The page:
Whether Hamels is "done cooking" is an interesting question. The hallmark of Hamels' development so far has been his incremental improvement. No Cliff Lee epiphanies here, perhaps. Just continued and gradual improvement from a starting point that was pretty high to begin with. It sounds casual when put that way, but the consistency of his improvement is remarkable. That is not an accident. And it makes it worth considering how long this trend of improvement can be sustained. The short answer is "I don't know."
During his gradual ascendancy, Hamels has been heading toward the Logan's Run-like summit of baseball maturity. This, in combination with his discovery of an effective cutter, may be enough to explain much of his continuing improvement. Or he could be a dedicated pro who has his head on straight and who works his ass off to get better every year. And the explanations are not mutually exclusive. Whatever the ultimate reason is, there appears to be no reason to expect a serious decline in his physical capabilities since he's just 28 and he hasn't been worked to death. Still, it might be wise to be cautious about expecting 2012's results to be better than 2011's, even in light of his track record.
Hamels benefited from a BABIP in 2011 that was just .255. While this isn't unheard of for Hamels (he had a BABIP against of .259 in 2008), he has also been victimized by higher numbers, notably the .317 posted in a very frustrating 2009. His career average is about .280 and the variability of BABIP-against for pitchers is pretty widely accepted. It is unlikely that he will benefit from the same (or a better) BABIP in 2012. Similarly, the strand rate for 2011 may have helped Hamels out a bit, but at 78.4%, it wasn't much better than 76.9 career average, and it represented a drop off from an 82.7% rate in 2010.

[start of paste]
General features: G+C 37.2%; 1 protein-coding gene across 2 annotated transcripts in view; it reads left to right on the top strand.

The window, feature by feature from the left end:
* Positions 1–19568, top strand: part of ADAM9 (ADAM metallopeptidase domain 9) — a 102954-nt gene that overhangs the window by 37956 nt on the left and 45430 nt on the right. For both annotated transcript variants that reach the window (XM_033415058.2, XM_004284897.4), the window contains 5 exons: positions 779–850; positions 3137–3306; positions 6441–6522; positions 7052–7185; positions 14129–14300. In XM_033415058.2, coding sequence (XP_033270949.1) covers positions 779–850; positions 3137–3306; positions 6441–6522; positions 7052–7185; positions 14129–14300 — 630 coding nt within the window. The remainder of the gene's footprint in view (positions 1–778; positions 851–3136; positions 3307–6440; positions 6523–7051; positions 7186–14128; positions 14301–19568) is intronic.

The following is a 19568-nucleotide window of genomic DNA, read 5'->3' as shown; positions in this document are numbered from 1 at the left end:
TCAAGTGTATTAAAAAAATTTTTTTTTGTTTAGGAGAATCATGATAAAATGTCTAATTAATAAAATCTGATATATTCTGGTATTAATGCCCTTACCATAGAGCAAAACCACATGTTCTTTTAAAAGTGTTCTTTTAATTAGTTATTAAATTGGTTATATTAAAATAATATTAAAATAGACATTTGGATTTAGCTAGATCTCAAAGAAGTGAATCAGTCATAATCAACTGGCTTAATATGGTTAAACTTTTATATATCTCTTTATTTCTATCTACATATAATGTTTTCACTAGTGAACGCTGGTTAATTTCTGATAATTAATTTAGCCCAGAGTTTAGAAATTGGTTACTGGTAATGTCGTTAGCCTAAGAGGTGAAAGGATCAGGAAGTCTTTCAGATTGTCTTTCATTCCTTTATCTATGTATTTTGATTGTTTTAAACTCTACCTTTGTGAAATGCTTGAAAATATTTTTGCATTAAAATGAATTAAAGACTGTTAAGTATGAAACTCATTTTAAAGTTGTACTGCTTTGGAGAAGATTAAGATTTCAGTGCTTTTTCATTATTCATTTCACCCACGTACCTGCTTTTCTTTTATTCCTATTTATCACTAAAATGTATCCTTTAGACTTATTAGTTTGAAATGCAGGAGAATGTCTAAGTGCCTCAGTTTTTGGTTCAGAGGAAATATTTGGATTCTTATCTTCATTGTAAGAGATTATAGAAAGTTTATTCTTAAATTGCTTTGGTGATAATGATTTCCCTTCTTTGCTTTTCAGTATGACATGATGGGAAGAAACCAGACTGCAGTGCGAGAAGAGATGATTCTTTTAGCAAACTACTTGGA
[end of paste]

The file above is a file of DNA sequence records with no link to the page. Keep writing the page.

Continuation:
No major red flags here, but the takeaway is that Hamels' improvement does not insulate him from the variability that is inherent in baseball. I think it is defensible that his improvement over his career may have masked the variability of his outcomes somewhat. But that doesn't mean it will forever, and we should consider variability as a factor that should guide our expectations for 2012. I can't predict the direction, but it is plausible that his BABIP will be higher in 2012 than it was in 2011 even if Hamels pitches just as well, or even better. And his BABIP will affect his outcomes, even if his peripherals are consistent. Remember this? (h/t taco pal for the reminder in the comments to the Vance Worley write-up).
The "intangibles" on Hamels factor in here as well. Right? To summarize his "storylines" so far: First, he was injury-prone. Then he was a wunderkind. Then he was soft. Then he matured. Now, we have the "contract year." Just like the prior labels, the "contract year" is crap. It's just another narrative superimposed on the randomness of baseball by writers looking at the entrails of a season and trying to derive meaning from it.
I'm guessing we see something like another 4.5ish WAR season with an xFIP of 3.30, 200 IP, 50 walks, 200 K's, and a 15 - 11 record. But the really interesting part of Hamels' season will be whether the Phillies can hold on to him for the next 5 years of his career. And that part, I cannot predict.